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Fourteen-hour 'Women Make Film' documentary is an epic take on female directors

In his mammoth documentary, Mark Cousins celebrates the achievements of unheralded women behind the camera, writes Paul Whitington

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Tilda Swinton narrates Women Make Film

Tilda Swinton narrates Women Make Film

Tilda Swinton narrates Women Make Film

When Mark Cousins first appeared on BBC arts shows in the early 1990s, his semi-singalong monotone Ulster accent was easy to lampoon. As a young critic, he tended towards iconoclasm, but I'll tell you something: Cousins' love of cinema is 100pc genuine, his knowledge encyclopaedic, and as a film documentarian, he's illuminated fascinating forgotten corners, as well as exploring sacred cows anew.

His The Story Of Film: An Odyssey (2011) was challenging, engrossing, and in his 2018 documentary The Eyes Of Orson Welles, he found new and challenging things to say about possibly the most intensely analysed film-maker of them all. Cousins does nothing by halves, and in this epic new 14-hour documentary, he endeavours to right a century of industry prejudice and neglect.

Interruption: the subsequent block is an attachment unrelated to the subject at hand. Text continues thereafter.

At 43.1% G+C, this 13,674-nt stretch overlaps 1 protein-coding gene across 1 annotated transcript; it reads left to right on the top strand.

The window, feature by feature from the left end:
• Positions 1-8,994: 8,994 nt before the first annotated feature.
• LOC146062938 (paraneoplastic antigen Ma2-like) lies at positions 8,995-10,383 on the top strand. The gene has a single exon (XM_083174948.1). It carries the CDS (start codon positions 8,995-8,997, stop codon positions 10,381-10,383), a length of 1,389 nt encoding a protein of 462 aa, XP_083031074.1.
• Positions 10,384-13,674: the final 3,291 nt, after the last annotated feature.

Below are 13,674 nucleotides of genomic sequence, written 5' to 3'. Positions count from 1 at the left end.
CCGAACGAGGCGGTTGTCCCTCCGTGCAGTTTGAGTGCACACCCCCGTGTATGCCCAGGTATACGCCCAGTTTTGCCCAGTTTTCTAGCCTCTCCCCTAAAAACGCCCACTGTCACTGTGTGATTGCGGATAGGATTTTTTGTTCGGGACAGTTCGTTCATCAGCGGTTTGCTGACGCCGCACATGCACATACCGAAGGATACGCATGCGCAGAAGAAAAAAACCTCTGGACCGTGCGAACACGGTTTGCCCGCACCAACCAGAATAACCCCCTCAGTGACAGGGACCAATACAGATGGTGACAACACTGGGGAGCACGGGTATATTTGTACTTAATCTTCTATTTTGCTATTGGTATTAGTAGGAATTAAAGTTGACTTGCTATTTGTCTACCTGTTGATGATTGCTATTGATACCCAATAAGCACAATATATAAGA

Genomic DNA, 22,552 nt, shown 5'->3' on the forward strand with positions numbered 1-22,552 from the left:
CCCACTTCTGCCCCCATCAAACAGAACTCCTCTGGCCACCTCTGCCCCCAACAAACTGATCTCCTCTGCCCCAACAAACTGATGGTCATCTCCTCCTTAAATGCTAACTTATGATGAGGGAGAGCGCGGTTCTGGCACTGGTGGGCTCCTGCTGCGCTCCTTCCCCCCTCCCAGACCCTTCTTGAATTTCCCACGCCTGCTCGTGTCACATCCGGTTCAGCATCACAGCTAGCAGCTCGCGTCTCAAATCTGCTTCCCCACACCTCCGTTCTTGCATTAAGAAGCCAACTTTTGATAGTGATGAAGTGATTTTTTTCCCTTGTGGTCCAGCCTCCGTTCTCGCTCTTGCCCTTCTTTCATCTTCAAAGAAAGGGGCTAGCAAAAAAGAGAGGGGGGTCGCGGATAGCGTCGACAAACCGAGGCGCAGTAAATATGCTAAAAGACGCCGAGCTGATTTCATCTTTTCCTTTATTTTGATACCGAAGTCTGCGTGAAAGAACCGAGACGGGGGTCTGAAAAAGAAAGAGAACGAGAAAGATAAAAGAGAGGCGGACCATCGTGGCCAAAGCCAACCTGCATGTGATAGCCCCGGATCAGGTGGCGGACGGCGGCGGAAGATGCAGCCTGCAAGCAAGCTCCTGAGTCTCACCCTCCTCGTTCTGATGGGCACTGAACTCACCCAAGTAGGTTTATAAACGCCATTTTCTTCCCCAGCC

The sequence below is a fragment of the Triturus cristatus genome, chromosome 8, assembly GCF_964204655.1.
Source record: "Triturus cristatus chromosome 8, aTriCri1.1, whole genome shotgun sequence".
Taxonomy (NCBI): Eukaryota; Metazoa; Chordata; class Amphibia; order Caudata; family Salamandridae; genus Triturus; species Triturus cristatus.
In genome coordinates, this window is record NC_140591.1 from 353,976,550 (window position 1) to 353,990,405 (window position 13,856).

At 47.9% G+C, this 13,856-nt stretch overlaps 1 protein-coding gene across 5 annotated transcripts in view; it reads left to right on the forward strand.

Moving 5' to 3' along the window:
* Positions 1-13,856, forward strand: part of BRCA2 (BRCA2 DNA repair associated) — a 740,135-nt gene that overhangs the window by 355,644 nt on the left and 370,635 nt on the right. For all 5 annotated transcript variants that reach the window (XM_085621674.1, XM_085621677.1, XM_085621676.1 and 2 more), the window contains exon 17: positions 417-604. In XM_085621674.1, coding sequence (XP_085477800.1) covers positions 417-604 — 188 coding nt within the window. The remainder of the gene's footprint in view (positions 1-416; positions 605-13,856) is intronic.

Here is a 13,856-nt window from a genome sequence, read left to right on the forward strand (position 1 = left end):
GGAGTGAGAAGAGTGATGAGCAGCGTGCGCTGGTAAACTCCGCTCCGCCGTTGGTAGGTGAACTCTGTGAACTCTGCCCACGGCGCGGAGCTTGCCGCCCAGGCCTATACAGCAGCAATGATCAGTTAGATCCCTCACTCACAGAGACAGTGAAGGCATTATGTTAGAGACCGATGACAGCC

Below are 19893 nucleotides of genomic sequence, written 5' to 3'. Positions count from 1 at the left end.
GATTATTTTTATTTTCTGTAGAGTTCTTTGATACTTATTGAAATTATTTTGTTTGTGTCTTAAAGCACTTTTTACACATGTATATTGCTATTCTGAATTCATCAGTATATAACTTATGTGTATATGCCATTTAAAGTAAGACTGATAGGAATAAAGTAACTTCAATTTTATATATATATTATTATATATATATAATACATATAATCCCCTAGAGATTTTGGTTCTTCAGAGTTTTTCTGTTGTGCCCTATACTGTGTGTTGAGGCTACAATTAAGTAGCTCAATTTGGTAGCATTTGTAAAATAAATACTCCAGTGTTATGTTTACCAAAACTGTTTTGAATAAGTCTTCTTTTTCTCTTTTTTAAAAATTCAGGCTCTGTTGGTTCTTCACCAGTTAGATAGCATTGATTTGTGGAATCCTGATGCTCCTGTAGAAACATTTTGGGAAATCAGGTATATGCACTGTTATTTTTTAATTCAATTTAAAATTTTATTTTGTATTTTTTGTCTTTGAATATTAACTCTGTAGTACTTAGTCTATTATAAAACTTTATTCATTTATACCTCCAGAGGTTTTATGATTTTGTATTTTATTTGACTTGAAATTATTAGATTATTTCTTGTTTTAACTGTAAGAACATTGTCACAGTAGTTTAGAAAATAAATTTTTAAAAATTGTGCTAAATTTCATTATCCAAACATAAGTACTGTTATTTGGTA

Split into relatively manageable three-hour parts that will be released over the coming weeks, Women Make Film is a gargantuan effort of scholarship which sees Cousins weave hundreds of films from across cinema's history into a pleasantly meandering, but more or less coherent argument.